The goal of the journey is given to them by the three blind sisters, that in order to destroy the Kraken they must find the head of Medusa that will turn anything to stone. These I suppose are the two titans alluded to in the title of the movie, despite the fact that neither of them are titans.

Like all Greek mythology, the mortals are only the chess pieces for the gods. It’s stated that the gods run on devotion like a car runs on gas and while Poseidon and Zeus have found prayers, it is Hades that has found a new source: fear. The whole plot of the story is driven by the fact that Hades is jealous of his brothers’ domain despite the fact that all mortals eventually end up in his domain while they only spend a brief period on the sea or under the sky. The best acting definitely goes to Ralph Fiennes and Liam Neeson who are obviously hamming it up playing Hades and Zeus respectively. They do a good job, but their talents are clearly better than this trite plot about revenge, what saves them though is that they know it. Their portrayal of two brothers in rivalry breaks up the rather pointless action sequences and needless complications of the mortal story.

In all, the movie serves about the same purpose as the original. The only difference is that while the original Perseus looked like he was grinning the whole time, the new one looks like he is constipated. I can’t tell whether or not this is a boon or a bust for the film. The original painted us a better story, a little richer in the mythology of Ancient Greece but the effects are quite laughable–even for its day. It’s popcorn fodder but not worth reserving the time for.

Categories: movie review, movies

Tron: Legacy

December 27, 2010 Leave a comment

The original Tron movie, released about three decades ago, was a childhood favorite of mine. As a kid it had everything that a movie needed, fancy effects, some excellent action scenes, lots of battles, none of that love story crap to get in the way, it was about video games before that automatically meant the movie would suck, and something about a plot or whatever. When I first heard that there was going to be a sequel to Tron, I was intrigued but not overly excited. The movie may have come out almost 30 years ago but I haven’t seen it in at least half of that time. Other childhood favorites have held up: I can’t bear to watch the Transformers movie now, nor any of the Ninja Turtles (no one thinks to buy a gun in those movies) movies, and for some reason finding Tron is difficult. The only movie from back then that really resonates still is Big Trouble in Little China, but being one of the greatest movies of all time isn’t really fair to the others, or more accurately at least that movie knew not to take itself seriously.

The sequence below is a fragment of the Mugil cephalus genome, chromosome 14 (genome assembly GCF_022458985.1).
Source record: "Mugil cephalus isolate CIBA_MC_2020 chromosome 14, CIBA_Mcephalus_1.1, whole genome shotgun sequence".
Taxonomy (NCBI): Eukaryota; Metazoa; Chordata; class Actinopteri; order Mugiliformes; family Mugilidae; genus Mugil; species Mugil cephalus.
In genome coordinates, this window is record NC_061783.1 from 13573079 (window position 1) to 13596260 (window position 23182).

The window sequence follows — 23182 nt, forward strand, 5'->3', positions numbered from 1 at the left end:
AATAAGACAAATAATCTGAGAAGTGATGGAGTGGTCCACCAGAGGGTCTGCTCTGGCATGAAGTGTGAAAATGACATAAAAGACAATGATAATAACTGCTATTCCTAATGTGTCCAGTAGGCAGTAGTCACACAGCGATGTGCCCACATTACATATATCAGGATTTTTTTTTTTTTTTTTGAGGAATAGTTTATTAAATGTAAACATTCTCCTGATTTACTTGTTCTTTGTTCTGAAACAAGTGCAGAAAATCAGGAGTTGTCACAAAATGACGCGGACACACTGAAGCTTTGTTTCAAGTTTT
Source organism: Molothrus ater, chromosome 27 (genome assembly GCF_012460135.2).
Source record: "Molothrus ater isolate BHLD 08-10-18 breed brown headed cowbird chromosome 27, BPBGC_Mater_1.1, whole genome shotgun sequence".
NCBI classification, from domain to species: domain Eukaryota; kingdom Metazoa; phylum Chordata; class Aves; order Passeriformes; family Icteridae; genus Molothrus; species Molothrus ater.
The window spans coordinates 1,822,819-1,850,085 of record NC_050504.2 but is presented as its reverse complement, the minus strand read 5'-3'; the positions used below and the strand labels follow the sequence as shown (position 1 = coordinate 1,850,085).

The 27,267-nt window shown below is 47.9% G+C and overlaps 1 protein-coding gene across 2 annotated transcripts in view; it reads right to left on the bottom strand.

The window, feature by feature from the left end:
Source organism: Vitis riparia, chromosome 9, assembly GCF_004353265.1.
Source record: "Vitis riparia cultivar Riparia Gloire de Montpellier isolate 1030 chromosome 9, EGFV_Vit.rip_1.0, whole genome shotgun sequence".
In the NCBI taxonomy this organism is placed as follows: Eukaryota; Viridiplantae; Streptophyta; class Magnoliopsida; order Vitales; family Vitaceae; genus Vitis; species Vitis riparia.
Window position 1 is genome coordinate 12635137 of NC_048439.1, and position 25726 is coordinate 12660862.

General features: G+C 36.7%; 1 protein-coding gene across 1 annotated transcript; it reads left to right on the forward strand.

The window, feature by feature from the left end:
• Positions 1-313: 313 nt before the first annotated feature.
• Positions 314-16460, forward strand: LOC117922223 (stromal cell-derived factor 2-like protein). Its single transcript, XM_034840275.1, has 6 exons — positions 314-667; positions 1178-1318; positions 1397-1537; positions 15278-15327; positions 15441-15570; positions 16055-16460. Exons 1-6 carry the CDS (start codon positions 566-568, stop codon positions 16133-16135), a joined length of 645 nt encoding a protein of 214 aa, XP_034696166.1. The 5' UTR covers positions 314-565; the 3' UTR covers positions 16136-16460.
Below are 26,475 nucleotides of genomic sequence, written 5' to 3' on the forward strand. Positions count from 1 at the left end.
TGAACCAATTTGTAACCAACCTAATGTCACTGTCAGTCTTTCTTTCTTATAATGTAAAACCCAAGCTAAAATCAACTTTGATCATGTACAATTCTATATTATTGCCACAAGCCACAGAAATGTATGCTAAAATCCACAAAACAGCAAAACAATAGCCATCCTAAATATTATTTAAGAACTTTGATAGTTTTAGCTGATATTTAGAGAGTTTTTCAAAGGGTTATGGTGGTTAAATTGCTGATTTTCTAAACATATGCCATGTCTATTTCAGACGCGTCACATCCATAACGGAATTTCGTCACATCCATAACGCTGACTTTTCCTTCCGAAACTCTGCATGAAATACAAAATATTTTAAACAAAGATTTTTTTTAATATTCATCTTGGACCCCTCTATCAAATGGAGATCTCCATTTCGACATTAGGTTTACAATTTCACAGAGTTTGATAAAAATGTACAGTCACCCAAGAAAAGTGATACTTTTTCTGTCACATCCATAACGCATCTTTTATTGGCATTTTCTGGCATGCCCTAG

The original Tron was something the boys could talk about on the bus, without having to endure conversations with those cootie riddled girls sitting in the front.  A few years back I bumped into one of those cootie riddled girls at a bar, her name was Kelly and she was extremely gorgeous, ten minutes into our conversation I realized that she was as dumb as a brick but I couldn’t pry my eyes away from her. I talked to Kelly until I had to leave but to this day I couldn’t tell you what she was talking about.